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MWC Authorities Hope Mental Health Program Can Curb Jail Population

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MWC Police say they have the largest municipal jail in the state and see close to 4,000 men and women every year. Many are here serving time for things like shoplifting or substance abuse. MWC Police say they have the largest municipal jail in the state and see close to 4,000 men and women every year. Many are here serving time for things like shoplifting or substance abuse.
MIDWEST CITY, Oklahoma -

Midwest City Police say they see way too many people walk through their jail, who they say wouldn't be there if they only could get the mental help they need. Now they have a plan to address that issue, by hiring a full-time mental health professional.

It could become a model for the nation. MWC Police say they have the largest municipal jail in the state and see close to 4,000 men and women every year. Many are here serving time for things like shoplifting or substance abuse.

"I was stealing to support my drug habit," said Candace Hymas, who's serving time for petty larceny.

Hymas says she wants to stay out of jail, but this young mother admits her addiction runs deep. And she struggles with it alone. She says a licensed mental health counselor could help her stay on the straight and narrow.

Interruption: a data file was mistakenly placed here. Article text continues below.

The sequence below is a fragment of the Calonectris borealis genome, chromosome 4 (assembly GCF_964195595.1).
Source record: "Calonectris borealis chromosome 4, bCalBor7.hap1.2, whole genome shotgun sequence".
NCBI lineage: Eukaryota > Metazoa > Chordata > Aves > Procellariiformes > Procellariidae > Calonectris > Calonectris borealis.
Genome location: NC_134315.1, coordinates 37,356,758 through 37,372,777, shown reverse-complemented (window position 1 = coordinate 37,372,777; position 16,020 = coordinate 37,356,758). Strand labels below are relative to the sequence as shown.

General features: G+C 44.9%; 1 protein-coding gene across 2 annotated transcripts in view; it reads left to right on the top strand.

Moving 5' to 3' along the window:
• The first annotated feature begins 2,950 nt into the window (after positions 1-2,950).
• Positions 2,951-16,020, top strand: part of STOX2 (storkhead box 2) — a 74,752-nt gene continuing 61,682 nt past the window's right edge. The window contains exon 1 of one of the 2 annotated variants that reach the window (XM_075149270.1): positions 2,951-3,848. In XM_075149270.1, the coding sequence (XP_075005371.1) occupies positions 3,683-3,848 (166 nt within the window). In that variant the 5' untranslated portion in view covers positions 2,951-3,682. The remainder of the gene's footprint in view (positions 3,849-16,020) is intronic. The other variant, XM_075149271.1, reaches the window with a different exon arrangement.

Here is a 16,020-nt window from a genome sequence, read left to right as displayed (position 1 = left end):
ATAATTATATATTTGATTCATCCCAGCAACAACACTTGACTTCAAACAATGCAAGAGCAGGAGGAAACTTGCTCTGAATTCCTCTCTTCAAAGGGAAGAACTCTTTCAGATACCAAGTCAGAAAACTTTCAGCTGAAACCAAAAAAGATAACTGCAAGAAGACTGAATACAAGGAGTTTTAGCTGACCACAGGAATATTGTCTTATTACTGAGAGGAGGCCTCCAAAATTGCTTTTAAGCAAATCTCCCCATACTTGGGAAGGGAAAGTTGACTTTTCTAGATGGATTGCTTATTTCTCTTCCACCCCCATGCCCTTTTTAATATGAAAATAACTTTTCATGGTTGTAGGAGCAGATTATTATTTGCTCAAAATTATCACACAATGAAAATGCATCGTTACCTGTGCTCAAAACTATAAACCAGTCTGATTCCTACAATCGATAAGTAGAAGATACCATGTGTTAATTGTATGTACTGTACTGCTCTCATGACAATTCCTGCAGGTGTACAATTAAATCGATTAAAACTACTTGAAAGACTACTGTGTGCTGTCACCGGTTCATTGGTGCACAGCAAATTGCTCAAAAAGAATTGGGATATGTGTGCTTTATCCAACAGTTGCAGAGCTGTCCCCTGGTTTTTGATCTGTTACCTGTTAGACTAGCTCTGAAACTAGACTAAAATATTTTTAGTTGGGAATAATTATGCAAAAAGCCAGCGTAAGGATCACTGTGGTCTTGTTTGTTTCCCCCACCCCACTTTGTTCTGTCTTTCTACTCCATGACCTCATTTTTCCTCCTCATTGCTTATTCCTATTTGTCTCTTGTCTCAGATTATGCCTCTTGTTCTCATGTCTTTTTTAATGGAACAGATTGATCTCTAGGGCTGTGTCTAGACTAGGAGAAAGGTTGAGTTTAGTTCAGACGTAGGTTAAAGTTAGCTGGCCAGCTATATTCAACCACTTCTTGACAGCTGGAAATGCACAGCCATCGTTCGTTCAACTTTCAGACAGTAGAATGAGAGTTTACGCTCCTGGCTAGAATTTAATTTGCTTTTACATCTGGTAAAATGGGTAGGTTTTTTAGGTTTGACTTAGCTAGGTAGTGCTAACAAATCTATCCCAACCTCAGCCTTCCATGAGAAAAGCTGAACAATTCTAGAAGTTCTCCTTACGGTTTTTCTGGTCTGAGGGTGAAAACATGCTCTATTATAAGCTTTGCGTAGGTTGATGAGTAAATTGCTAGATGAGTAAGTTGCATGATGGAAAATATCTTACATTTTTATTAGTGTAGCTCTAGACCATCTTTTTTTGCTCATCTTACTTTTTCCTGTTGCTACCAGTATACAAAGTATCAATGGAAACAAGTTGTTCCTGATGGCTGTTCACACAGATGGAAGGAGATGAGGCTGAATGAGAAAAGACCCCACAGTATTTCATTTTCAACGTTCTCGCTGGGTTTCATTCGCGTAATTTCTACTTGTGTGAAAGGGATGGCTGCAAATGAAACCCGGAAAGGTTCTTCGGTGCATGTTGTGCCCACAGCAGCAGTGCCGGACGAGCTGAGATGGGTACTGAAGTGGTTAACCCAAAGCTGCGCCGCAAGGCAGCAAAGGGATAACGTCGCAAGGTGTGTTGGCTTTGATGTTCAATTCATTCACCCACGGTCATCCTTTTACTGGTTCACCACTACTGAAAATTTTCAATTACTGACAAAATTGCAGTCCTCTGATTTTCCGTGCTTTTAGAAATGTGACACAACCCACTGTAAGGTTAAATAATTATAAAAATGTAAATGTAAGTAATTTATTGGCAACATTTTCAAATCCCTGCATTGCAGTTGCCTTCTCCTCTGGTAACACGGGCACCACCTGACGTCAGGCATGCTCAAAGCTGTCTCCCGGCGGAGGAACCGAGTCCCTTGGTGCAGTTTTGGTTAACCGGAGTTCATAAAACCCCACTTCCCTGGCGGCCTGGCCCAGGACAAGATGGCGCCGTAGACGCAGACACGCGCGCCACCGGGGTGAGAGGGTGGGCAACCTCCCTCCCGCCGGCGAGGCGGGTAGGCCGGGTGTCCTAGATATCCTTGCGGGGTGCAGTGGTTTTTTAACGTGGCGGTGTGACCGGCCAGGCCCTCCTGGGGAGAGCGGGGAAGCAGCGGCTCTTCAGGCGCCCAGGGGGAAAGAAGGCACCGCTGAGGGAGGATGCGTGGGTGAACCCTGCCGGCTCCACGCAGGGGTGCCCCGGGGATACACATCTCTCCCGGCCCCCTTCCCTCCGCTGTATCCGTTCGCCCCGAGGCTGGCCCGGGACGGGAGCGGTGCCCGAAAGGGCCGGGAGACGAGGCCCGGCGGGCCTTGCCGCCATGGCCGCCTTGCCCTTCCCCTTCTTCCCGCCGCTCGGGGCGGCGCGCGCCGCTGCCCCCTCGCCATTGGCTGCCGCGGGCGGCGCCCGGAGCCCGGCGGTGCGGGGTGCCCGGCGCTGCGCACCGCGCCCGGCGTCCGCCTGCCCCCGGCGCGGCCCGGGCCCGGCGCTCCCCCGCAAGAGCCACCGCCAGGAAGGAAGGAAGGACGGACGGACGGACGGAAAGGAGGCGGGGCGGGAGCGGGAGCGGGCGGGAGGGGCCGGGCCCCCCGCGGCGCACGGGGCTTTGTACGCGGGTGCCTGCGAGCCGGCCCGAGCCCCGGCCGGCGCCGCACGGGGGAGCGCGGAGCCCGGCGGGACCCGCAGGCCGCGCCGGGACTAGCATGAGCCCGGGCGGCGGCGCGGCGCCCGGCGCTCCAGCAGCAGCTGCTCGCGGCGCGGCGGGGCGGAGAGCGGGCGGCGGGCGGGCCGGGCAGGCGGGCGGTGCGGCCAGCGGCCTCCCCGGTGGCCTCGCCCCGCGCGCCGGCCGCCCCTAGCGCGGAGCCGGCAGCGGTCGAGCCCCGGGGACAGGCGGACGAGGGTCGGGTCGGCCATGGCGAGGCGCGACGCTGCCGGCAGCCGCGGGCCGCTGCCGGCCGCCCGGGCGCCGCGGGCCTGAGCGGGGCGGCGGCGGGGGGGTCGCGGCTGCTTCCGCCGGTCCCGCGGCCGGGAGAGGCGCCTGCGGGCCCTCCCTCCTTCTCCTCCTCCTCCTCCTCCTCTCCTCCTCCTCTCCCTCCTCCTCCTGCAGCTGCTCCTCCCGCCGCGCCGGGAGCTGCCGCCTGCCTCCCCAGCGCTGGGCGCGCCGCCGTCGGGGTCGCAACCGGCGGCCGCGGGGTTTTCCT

"I mean, I'm not getting any sort of counseling and I need counseling," said Hymas.

Jeremy Jones is another inmate serving time in jail. This is his second time in here and he is also in favor of the program.

"I think it's a pretty good program," said Jones. "They do it in Oklahoma County and it seems to help a lot of people."

Police say the program would give inmates an alternative to serving time behind bars.

"It's only going to work for somebody that recognizes they have a problem and somebody that's willing to step up and listen," said Maj. Robert Cornelison with the Midwest City Police Department.

Police admit the program won't work for everybody. But they say if it ends up helping anybody here stay out of jail in the long run, they'll consider it a success. Jones, for one, is hopeful.

"I believe it could help anybody stay out of here as long as they try to work with the program," said Jones,

There are some strings attached to this program. There are a strict set of guidelines the inmates will have to follow. And if they don't, they'll end up back behind bars facing the same fines and jail time as before.

The program begins in December and has been approved by the city council.

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